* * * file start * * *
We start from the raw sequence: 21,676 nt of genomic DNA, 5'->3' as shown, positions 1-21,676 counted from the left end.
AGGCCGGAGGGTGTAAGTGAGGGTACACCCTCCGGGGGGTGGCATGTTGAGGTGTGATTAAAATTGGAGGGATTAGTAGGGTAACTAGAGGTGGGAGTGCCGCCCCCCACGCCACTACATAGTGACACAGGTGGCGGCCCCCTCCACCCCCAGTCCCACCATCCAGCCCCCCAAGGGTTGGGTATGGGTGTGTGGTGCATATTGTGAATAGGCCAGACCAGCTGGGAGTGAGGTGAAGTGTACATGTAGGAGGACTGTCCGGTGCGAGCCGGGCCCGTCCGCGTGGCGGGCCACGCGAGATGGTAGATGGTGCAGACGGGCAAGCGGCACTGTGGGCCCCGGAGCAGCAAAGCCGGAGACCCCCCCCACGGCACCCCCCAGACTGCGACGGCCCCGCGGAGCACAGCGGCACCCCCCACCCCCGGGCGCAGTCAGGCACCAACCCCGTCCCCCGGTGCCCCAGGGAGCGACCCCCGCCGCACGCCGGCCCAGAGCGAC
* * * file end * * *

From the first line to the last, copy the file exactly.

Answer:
We start from the raw sequence: 21,676 nt of genomic DNA, 5'->3' as shown, positions 1-21,676 counted from the left end.
AGGCCGGAGGGTGTAAGTGAGGGTACACCCTCCGGGGGGTGGCATGTTGAGGTGTGATTAAAATTGGAGGGATTAGTAGGGTAACTAGAGGTGGGAGTGCCGCCCCCCACGCCACTACATAGTGACACAGGTGGCGGCCCCCTCCACCCCCAGTCCCACCATCCAGCCCCCCAAGGGTTGGGTATGGGTGTGTGGTGCATATTGTGAATAGGCCAGACCAGCTGGGAGTGAGGTGAAGTGTACATGTAGGAGGACTGTCCGGTGCGAGCCGGGCCCGTCCGCGTGGCGGGCCACGCGAGATGGTAGATGGTGCAGACGGGCAAGCGGCACTGTGGGCCCCGGAGCAGCAAAGCCGGAGACCCCCCCCACGGCACCCCCCAGACTGCGACGGCCCCGCGGAGCACAGCGGCACCCCCCACCCCCGGGCGCAGTCAGGCACCAACCCCGTCCCCCGGTGCCCCAGGGAGCGACCCCCGCCGCACGCCGGCCCAGAGCGAC